Was Deleuze a political philosopher or does his work, including the books coauthored with Guattari, offer a Deleuzian political philosophy? Deleuze himself clearly thought so. In a 1990 interview with Antonio Negri, “Control and Becoming,” he commented that “Anti-Oedipus was from beginning to end a work of political philosophy” (Deleuze 1990, 230; 1994, 170). Others disagree. A recent survey of the secondary literature by Jeremy Gilbert identifies two recent books which answer these questions with a resounding “No”: Philippe Mengue’s Deleuze et la question de la democratie (2003) and Peter Hallward’s Out of this World: Deleuze and the Philosophy of Creation (2006). In fact, both Mengue and Hallward waver between denying that Deleuze is a political philosopher and asserting that he is the wrong kind of political philosopher. Gilbert summarises their respective conclusions in the following terms: “Deleuze is a mystic, a nostalgist for elitist modes of avant-gardism which have no purchase on the present, at best an implicit conservative whose romanticism leaves no scope for rational calculation or collective action” (Gilbert 2010, 10).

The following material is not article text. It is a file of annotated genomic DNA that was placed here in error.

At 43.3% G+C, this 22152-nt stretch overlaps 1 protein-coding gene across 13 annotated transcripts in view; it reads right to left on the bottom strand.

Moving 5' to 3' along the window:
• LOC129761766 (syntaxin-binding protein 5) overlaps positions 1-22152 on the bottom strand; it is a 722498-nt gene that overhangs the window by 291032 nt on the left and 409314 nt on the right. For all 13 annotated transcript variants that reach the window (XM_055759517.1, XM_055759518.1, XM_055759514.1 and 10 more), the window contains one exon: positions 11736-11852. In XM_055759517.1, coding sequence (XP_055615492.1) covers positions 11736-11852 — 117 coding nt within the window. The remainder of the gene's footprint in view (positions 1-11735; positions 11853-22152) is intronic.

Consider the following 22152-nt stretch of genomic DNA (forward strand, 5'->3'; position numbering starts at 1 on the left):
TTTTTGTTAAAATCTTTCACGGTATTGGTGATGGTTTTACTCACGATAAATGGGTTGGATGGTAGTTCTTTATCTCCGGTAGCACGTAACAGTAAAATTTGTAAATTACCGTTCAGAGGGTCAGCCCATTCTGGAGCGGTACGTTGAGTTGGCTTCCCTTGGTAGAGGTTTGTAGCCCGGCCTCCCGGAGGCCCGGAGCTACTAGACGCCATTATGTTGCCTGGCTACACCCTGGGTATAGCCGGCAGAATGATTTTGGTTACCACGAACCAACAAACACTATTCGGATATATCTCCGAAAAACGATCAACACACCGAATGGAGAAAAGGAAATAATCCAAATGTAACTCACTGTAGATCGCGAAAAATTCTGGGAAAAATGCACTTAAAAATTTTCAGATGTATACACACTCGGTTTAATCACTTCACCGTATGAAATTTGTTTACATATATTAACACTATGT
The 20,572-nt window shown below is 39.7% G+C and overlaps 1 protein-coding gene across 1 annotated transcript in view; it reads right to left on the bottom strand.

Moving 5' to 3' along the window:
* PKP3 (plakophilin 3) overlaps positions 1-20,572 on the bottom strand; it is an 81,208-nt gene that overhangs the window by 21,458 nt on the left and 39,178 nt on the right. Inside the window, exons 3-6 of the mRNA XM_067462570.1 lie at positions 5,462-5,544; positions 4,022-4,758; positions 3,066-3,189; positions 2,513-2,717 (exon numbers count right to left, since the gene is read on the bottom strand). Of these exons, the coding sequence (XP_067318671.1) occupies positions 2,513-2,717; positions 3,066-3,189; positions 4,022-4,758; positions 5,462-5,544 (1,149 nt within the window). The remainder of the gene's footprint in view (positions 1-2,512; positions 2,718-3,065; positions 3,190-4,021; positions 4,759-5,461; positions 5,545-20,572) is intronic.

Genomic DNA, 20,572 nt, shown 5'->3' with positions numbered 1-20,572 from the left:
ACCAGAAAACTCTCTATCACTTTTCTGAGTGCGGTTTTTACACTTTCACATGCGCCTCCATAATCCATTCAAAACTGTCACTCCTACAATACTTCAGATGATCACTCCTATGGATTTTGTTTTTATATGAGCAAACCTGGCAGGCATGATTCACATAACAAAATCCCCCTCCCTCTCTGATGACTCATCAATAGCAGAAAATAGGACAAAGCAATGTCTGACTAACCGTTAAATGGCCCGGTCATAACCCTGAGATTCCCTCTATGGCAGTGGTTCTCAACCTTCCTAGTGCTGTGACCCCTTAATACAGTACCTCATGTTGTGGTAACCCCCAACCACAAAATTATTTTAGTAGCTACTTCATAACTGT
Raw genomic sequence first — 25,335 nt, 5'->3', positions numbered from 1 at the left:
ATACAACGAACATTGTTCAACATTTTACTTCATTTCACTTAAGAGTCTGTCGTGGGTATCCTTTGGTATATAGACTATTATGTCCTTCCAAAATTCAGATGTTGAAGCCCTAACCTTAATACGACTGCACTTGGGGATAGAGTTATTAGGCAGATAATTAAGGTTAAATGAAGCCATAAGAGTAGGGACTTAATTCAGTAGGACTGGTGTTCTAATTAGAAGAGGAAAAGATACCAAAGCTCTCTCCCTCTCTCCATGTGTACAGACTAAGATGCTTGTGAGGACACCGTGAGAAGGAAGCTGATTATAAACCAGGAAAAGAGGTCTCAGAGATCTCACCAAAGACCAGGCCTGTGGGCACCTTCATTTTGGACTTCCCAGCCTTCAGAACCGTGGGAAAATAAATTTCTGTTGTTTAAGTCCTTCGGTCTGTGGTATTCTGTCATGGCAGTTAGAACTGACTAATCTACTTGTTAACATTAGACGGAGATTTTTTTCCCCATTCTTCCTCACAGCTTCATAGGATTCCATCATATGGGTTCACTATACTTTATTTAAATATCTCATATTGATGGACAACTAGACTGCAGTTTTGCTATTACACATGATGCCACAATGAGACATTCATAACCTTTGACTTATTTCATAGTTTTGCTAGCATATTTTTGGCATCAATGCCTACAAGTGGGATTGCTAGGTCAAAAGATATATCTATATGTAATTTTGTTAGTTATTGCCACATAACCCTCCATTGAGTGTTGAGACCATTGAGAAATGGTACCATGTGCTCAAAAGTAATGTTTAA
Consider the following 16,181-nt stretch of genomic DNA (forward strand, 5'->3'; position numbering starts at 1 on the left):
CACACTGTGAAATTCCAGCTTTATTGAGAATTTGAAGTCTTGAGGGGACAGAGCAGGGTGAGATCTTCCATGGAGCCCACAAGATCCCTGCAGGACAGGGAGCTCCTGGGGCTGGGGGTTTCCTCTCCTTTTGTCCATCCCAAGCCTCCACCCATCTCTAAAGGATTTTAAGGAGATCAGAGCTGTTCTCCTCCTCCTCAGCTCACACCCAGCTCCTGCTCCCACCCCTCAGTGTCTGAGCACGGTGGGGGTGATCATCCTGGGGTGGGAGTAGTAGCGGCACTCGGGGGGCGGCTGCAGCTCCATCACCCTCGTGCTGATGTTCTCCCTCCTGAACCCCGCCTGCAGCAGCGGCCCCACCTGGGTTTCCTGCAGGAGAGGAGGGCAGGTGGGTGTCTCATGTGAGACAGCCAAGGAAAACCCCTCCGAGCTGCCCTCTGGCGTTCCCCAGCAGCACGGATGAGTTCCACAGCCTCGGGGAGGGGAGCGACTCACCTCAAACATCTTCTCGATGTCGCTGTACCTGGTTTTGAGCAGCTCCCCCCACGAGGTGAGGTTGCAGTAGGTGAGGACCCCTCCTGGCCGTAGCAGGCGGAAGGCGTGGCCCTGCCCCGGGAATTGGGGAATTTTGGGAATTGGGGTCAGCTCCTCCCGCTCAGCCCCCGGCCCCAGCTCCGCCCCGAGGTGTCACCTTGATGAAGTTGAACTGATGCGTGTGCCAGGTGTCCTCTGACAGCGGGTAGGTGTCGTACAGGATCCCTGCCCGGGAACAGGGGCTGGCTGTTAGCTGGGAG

|Number of pages||12|
|Journal||Crítica Contemporánea. Revista de Teoría Política|
|Publication status||Published - 2011|